Michener. 3) Lake Wobegon Days by Garrison Keillor. 4) If Tomorrow Comes by Sidney Sheldon. 5) Skeleton Crew by Stephen King. 6) Secrets by Danielle Steel. 7) Contact by Carl Sagan. 8) Lucky by Jackie Collins. 9) Family Album by Danielle Steel. 10) The Class by Erich Segal. 1) It by Stephen King. 2) Red Storm Rising by Tom Clancy and Larry Bond. 3) Whirlwind by James Clavell. 4) The Bourne Supremacy by Robert Ludlum. 5) Hollywood Husbands by Jackie Collins. 6) Wanderlust by Danielle Steel. 7) I'll Take Manhattan by Judith Krantz. 8) Last of the Breed by Louis L'Amour. 9) The Prince of Tides by Pat Conroy. 10) A Perfect Spy by John le Carré. 1) The Tommyknockers by Stephen King. 2) Patriot Games
List of ''Desert Island Discs'' episodes (2011–present)
The BBC Radio 4 programme Desert Island Discs invites castaways to choose eight pieces of music, a book (in addition to the Bible – or a religious text appropriate to that person's beliefs – and the Complete Works of Shakespeare) and a luxury item that they would take to an imaginary desert island, where they will be marooned indefinitely.
The New York Times'' Fiction Best Sellers of 2018
This is a list of adult fiction books that topped The New York Times Fiction Best Seller list in 2018, in the Combined Print & E-Book Fiction category.
Angels & Demons (German title: Illuminati), Dan Brown's 2000 precursor to 2003's The Da Vinci Code, is about an apparent Illuminati order plot to destroy its enemy the Catholic Church by using antimatter to blow up the Vatican while Papal elections are being held. In this novel the Illuminati movement was founded by Galileo Galilei, and others, as an enlightened reaction to persecution by the Catholic Church. They were initially based in Italy, but fled after four key members were executed by the Vatican. Apparently there are four churches to them in Rome, each representing one of the four elements.
SijthoffSijthoff publishing companyA.W. Sijthoff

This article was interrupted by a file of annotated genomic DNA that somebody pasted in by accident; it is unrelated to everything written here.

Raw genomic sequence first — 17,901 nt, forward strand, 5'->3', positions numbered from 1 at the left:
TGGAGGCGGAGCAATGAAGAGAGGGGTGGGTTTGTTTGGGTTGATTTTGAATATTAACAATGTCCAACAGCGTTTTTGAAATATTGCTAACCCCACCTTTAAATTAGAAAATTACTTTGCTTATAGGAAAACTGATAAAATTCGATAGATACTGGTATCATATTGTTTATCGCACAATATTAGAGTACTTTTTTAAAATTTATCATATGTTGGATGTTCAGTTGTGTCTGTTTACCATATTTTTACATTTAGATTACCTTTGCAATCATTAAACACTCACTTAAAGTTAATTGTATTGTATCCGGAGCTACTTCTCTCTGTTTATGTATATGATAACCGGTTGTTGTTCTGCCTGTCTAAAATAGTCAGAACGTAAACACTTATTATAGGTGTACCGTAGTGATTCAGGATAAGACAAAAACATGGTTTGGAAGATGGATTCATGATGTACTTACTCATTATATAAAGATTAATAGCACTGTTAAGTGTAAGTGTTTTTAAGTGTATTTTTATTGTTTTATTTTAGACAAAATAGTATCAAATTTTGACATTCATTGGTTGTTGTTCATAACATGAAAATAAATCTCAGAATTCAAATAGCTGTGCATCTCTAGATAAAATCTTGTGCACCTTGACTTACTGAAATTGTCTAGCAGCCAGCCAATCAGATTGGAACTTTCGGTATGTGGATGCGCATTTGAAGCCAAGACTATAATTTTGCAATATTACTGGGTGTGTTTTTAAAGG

The books in Luitingh-Sijthoff's catalogue are published under a number of specialized imprints, including Luitingh, Luitingh Fantasy, Mouria, Poema-Pocket, Sijthoff, and Uitgeverij L. Luitingh publishes Dutch versions of popular English language novels by writers such as Dan Brown, Michael Crichton, Stephen King, Dean Koontz, Robert Ludlum and Thomas Harris. Since its establishment in 1992, the Luitingh Fantasy imprint has become the Netherlands' largest publisher of speculative fiction and fantasy from authors such as Raymond E. Feist, Terry Goodkind, Bernhard Hennen, Robin Hobb, Robert Jordan and George R.R. Martin.
Dan Brown (1982) – former instructor in English at Phillips Exeter Academy; bestselling author, The Da Vinci Code. Kim McLarin (1982) – novelist. Stephen Metcalf (1982) – critic-at-large and columnist at Slate magazine (did not graduate). Nancy Jo Sales (1982) – journalist; author. Cosy Sheridan (1982) – folk singer and songwriter. Gwynneth Coogan (1983) – Olympic athlete (10,000m, 1992). Adam Guettel (1983) – musical theater composer; composed The Light in the Piazza; winner of six Tony Awards. Chang-Rae Lee (1983) – author. Henry Blodget (1984) – Editor and CEO of Business Insider. Julie Livingston (1984) – public health historian, anthropologist, MacArthur Fellow.